The Power of Mu Xiang to Treat Irritable Bowel Disease
Bloating and gas pain is something that everyone has had to deal with at one point or another; however, that's usually reserved for holiday dinners and other large gatherings.
Chinese Medicine: The Natural Way to Children's Wellness
As a child, I did not like going to the doctor. For the most part, when I had to go I wasn't feeling good to begin with, and I was heading into a sterile environment to be awkwardly probed by a man in a white coat for a very short, impersonal period of time.
The Acupuncture Now Foundation: What Our Profession Needs
Although acupuncture is growing in popularity it continues to be underutilized due to misunderstandings about its true potential. Only a fraction of those who could be helped by acupuncture know enough to seek it out.
Meat in the Middle
Have you ever wondered what's the truth about meat? Is it really as bad as many people think?
Foundation for Chiropractic Progress Announces First Group Member
The Michigan Association of Chiropractors has joined the Foundation for Chiropractic Progress as its first group member.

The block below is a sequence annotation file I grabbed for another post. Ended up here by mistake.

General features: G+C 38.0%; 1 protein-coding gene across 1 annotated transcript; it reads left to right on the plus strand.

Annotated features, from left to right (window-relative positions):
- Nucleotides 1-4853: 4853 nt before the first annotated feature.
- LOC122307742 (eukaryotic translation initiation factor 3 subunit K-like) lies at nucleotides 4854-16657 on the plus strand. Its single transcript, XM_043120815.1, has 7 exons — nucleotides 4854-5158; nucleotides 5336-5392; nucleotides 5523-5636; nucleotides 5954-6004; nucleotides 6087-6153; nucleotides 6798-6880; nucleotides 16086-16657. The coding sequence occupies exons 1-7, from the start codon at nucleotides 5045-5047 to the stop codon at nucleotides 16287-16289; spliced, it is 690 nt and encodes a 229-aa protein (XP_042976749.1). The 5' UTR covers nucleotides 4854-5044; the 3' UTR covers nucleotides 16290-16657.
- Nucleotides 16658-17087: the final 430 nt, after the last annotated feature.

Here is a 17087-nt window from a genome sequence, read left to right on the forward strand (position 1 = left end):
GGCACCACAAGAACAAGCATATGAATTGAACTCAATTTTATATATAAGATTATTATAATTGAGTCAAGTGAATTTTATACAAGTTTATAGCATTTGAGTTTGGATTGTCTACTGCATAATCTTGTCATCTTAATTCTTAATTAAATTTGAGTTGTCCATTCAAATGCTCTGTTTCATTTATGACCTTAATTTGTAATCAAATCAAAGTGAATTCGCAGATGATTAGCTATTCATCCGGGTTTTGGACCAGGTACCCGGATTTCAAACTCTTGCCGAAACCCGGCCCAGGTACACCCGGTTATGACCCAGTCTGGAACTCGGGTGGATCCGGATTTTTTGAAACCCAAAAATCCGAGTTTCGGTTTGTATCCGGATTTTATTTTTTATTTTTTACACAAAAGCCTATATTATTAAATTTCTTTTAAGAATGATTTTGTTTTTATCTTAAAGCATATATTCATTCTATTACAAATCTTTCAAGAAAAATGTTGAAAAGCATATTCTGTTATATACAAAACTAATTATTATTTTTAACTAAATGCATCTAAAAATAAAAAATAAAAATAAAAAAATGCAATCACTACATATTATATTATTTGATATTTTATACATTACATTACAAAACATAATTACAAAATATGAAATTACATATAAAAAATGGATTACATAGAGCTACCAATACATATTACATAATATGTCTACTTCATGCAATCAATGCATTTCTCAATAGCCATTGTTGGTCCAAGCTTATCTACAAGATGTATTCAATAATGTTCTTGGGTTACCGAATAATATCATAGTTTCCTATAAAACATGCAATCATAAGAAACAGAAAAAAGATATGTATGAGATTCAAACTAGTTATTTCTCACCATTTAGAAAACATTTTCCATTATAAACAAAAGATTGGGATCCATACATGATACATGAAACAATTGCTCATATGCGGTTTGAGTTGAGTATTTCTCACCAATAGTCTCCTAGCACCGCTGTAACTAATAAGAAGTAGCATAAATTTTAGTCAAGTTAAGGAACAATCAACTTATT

It Pays to be a Foodie
If there is an inner foodie in you, just waiting to burst out—this article is for you! Do you want to know how I know? I'm that girl. My middle name might as well be "Foodie." I love food! And if my patients are any indication, many of them do as well.
Treating Acute and Chronic Neck Pain With Ischemic Compression and Exercise
There are many reasons not to manipulate the neck with cavitation: the patient is too old, their neck is too tight, etc. But the most common reason is that plenty of patients are afraid of "the crack," mostly because of the bad publicity about that procedure.
Treating Chronic Depression with Acupressure
In Traditional Chinese Medicine there already exists a comprehensive theory linking the body and mind.
We Get Letters & Email
Is It Time for a Popeye Moment? The Flaw in Recommending Chiropractic as a Career.
Following the Thinking of the Classics
I have heard about the "best time of day" to carry out certain examinations or therapies. For example, I remember making a note years ago that early morning is the best time to take someone's pulses.
Implications of Section 2706: The Non-Discrimination Provision Survey
In late April 2014, NCCAOM diplomates received an email survey with the subject line: "End discrimination against acupuncturists" polling CAM practitioners for a Request for Information from the Department of Health and Human Services, released in mid-March.
Peer Points: Promoting TCM Knowledge
When Elaine Wolf Komarow, LAc, received her first acupuncture treatment in 1989, she said it changed her life. "I felt more aware, calmer, and happier. I was so fascinated by the changes that I began to learn everything I could about the underlying philosophy of Chinese medicine," said Komarow.
Home Safety: Help Families Avoid Common Injury Hazards at Home
These days, many parents childproof their homes before a baby is even mobile. You will see an array of electrical outlet covers, bumpers on the corners of the coffee table and safety latches on the cupboards.